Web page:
Domestic Violence Awareness, Prevention Month: Coast Guard ensuring no one is Suffering in Silence

“Stopping domestic violence is something that’s bigger than football – and all of us have a responsibility to put a stop to it,” from the White House.

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October is Domestic Violence Awareness Month:


Written by John Reibling, Coast Guard Family Advocacy Program Manager


Anyone who has experienced domestic violence, or knows someone who havs, knows how devastating and lasting the impact can be not only to survivors of domestic violence but also the children who have been exposed to it. It’s not just an individual or family problem; it’s a community problem.

A recent White House press release said it best: “Stopping domestic violence is something that’s bigger than football – and all of us have a responsibility to put a stop to it.”

The good news is that available data indicates that the extent of the problem has been declining both within the nation and the military. However, we know that domestic violence remains one of the most under-reported crimes in the nation and that survivors and their children continue to suffer in silence.


Incidents can range from emotional abuse to a pattern of power and control that includes life-threatening physical abuse. The earlier actions are taken to address the problem, the better chances that partners and children can be protected, and in the military, careers saved.

The Coast Guard Family Advocacy Program is designed to prevent incidents of domestic violence and to keep bad situations from getting worse. For those survivors concerned that reaching out for help will get their partners in trouble, the Coast Guard now has a restricted reporting option for active duty and dependent victims. This policy allows Family Advocacy Specialists across the Coast Guard to assist survivors without initiating command and law enforcement notification.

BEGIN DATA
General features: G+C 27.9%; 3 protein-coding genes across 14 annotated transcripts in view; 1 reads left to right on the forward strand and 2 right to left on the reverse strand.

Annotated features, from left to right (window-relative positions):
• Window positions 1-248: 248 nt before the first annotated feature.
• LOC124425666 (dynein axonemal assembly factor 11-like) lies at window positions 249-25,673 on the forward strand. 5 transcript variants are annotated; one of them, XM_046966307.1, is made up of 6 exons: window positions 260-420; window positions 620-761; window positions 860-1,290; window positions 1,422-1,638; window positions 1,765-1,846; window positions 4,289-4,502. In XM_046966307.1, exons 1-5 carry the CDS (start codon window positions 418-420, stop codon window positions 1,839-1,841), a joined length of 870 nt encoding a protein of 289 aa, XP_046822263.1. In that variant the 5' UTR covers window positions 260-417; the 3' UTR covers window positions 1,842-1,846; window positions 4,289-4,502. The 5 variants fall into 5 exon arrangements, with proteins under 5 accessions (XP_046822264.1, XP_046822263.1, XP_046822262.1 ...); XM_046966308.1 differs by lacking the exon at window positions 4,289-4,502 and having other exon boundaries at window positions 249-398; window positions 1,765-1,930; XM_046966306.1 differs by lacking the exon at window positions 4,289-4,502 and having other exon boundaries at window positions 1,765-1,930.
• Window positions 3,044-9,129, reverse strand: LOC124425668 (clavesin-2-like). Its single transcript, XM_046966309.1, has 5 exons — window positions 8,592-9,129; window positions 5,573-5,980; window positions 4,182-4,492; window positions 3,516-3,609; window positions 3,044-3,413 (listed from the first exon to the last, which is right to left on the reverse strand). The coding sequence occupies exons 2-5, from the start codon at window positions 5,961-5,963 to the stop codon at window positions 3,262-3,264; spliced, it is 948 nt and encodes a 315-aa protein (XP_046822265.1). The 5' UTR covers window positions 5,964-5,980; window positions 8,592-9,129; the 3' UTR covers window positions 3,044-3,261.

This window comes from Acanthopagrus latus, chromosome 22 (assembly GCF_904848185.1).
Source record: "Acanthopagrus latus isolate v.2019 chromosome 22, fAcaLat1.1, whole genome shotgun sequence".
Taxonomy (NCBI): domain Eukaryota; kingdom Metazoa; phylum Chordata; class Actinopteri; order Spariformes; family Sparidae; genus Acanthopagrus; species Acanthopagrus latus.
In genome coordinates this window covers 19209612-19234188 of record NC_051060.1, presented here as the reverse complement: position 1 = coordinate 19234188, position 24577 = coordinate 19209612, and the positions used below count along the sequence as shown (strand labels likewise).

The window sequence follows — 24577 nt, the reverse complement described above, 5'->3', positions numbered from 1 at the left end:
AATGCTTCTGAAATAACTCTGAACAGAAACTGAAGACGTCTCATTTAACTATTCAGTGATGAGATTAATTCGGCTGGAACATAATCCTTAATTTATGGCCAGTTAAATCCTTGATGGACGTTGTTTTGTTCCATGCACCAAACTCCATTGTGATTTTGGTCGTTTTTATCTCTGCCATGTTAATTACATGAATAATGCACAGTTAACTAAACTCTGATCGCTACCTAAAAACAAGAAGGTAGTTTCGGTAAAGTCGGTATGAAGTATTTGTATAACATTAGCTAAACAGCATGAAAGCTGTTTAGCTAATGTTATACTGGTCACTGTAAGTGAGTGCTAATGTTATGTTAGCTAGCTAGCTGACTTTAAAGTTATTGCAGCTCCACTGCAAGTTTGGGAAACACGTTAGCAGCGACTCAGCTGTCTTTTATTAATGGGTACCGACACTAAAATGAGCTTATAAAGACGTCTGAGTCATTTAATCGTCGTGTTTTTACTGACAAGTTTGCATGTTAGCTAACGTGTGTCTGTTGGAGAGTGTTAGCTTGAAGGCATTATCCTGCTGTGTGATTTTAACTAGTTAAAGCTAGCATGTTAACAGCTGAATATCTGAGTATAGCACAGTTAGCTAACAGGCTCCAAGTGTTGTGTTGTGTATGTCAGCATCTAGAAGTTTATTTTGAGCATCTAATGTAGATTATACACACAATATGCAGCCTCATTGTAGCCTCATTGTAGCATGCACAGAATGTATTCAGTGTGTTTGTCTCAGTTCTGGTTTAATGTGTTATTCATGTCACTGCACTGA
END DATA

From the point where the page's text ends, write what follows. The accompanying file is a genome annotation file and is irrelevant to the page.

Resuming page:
For more information on the Coast Guard’s domestic violence reporting policy and contact information see the Intimate Partner Maltreatment Reporting Options Brochure located on the Family Advocacy Portal.

For additional sources of help, consider these programs and services:

The U.S. National Domestic Violence Hotline provides confidential and anonymous support by phone 1-800-799-7233 or TTY 1-800-787-3224.

CG SUPRT: Call 855- CG SUPRT, 855-247-8778 at any time. This is the Coast Guard Employee Assistance Program, available to assist active duty members, reservists, civilian employees and family members will a full range of issues such as financial matters, relationship discord, and other stress that, if neglected, could lead to more serious problems. CG SUPRT can provide assistance in an emergency, offering counseling services and other appropriate resources for any problem you might be experiencing.


You can also visit CG SUPRT online by going to Coast Guard medical personnel and Work-Life Employee Assistance Program Coordinators are also available to assist. The Chaplain corps is another valuable resource in the Coast Guard, contact at 1-855-USCG-CHC, 855-872-4242.

For additional information about other helpful Work-Life programs visit the Work-Life website.

Commanding officers and officers-in-charge are strongly encouraged to use this message as a starting point for unit discussion and education on this topic. Contact the Family Advocacy Specialist at your local Health, Safety, and Work-Life Regional Practice office for additional information about domestic violence.


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